Arrive at Bristol & find that Cooper had gone to Philadelphia. Walk to the Shamony & returning to Dinner, find Cooper landing from Steam Boat and return to his house with him - pass the day & followg night. He gives me letters to [blank] in Fayetteville, Newburn, Wilmington, Raleigh.

To ask S respecting Mr S’s push I did so, and he said he began the business unknown to Trumbul, but soon told all & T appeared pleased to instruct him.’

25 October 1819
‘Prepare to paint a Miniature, but to my great chagrin my Landlord tells me he cannot give me employment, for if one is painted all must be painted. Morse comes to see me & mentions a little loan of money I made him when I last saw him, with promise of repayment before I go. F. Lewis calls to see me. Morse says his situation in the Navy is secure, it is 55 dols pr month. He only needs an arrangement with his former creditors in Massachusetts, to enable him to take orders & obtain a good living. They call him here Doctor Morse. Glenn my Landlord comes to tell me that he will have his two daughters painted in Oil, the Girls so preferring, and I am to do them at $25 each. This restores me again. Returning from a walk to the north over the same arid plain cover’d with pine which is seen in every direction except where water diversifies the prospect, I found the following polite note: “Chas H Graham will be pleased to see Mr Dunlap at the Theatre whenever that place offers any amusement for him. Monday afnoon 25th Oct 1819.”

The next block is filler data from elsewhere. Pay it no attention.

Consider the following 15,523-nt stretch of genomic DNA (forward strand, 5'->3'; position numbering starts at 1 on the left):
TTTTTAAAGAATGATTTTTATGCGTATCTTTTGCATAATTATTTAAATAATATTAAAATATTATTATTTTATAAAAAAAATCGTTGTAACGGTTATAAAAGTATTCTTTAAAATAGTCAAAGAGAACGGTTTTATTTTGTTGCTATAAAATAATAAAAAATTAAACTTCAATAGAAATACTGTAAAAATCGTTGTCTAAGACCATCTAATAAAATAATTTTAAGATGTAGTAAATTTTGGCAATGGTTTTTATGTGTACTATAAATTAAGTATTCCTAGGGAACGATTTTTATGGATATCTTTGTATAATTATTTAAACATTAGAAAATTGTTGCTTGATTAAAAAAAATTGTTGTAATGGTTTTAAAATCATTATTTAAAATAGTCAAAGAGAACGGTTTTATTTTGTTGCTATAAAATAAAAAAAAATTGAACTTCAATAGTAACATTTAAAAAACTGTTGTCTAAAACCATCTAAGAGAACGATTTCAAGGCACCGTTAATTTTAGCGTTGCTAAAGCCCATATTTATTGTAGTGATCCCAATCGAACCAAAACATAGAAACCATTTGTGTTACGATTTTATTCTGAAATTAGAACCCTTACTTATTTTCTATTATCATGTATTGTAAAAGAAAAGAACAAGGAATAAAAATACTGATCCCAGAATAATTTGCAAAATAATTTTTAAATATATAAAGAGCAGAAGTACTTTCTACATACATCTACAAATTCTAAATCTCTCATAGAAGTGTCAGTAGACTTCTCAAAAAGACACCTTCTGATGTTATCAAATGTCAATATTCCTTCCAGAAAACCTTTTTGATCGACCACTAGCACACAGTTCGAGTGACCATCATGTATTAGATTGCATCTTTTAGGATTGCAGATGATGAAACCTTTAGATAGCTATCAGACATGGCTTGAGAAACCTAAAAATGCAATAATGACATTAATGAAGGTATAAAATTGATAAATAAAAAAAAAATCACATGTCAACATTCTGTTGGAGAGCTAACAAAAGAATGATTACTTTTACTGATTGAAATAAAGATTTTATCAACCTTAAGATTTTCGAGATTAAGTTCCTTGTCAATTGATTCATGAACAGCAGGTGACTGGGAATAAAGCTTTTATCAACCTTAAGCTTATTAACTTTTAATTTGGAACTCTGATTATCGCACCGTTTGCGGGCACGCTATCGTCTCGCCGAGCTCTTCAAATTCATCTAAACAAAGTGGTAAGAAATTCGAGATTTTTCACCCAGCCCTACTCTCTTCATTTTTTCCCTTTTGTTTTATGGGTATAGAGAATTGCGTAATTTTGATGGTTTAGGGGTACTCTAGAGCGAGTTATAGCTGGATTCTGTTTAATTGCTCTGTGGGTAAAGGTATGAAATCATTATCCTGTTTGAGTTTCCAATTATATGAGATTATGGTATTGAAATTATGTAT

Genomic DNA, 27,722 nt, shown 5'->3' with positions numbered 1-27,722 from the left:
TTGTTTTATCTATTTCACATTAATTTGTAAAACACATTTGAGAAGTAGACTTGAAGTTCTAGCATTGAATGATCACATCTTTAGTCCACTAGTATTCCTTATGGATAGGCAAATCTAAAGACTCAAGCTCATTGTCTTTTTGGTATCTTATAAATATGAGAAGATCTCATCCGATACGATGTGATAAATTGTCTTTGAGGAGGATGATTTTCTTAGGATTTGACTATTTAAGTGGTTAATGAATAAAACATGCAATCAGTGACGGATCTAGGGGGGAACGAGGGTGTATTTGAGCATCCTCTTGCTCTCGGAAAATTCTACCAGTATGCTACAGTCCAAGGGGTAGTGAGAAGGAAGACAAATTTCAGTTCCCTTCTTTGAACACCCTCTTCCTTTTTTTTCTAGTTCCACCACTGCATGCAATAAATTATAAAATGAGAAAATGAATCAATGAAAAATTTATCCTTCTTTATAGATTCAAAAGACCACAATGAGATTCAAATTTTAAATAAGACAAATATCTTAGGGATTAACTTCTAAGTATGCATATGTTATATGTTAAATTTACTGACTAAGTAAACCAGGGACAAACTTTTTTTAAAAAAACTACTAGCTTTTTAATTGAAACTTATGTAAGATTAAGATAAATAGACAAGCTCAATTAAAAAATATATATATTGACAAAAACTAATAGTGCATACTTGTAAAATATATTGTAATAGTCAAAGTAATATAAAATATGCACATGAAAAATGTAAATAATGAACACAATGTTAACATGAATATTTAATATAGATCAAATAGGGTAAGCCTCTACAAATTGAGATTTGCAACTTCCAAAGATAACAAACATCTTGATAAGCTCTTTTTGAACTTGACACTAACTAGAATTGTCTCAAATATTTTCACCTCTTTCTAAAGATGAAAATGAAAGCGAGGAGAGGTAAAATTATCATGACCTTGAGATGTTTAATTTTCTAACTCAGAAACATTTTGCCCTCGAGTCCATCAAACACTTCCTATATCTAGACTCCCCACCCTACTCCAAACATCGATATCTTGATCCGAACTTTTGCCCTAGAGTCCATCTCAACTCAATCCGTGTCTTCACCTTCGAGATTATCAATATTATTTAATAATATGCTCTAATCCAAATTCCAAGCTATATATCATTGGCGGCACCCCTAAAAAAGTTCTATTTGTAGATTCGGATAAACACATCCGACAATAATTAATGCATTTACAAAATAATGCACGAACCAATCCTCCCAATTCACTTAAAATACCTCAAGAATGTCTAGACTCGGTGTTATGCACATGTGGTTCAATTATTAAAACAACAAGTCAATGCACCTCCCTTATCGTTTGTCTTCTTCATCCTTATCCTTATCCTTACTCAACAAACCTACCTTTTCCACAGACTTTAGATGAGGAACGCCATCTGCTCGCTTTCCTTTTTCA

I wrote a note in answer and leaving it at the door of the Theatre went in & saw a Comedy new to me called “The sons of Erin. I was pleased with it, and found unexpected good acting in some men whose names I had never heard to remember. Mr Finn is natural, has good judgment, good voice, pretty good person, expressive countenance, an easy genteel manner without being graceful. Mr Brown played an Irish servant extremely well. Mr Dalton, a coxcomb in pretty good style. Mr Thomas was above mediocrity. The ladies were my old acquaintances Mrs Young, Mrs Clarke (formerly Miss Harding) Mrs Hayes (formerly Claude & once Miss Hogg) Mrs Wheatley. Mr Pritchard, whom I met yesterday, is to play Othello on Wednesday, first time of appear here.’

8 November 1819
‘Call at Mr Southgates (to whom I was last night introduced) and pass half an hour with Bishop Moore. He is visiting his Diocese, returns here in about a fortnight & then goes home to Richmond. I am to paint his picture gratuitously, he being pleased with the offer, to be given to some friend to the North. He has children in Philadelphia. He recommends my being in Richmond during the session of the Legislature, promisses me his assistance & thinks I shall have employment. Mrs Southgate talks of a picture. Paint on the two Misses Glenn. Evening meet Gilfert at the Theatre. He says he can promise me 2 or 3 portraits to paint in Richmond. I have engaged a room to paint in, at a house but a short distance from my Hotel.’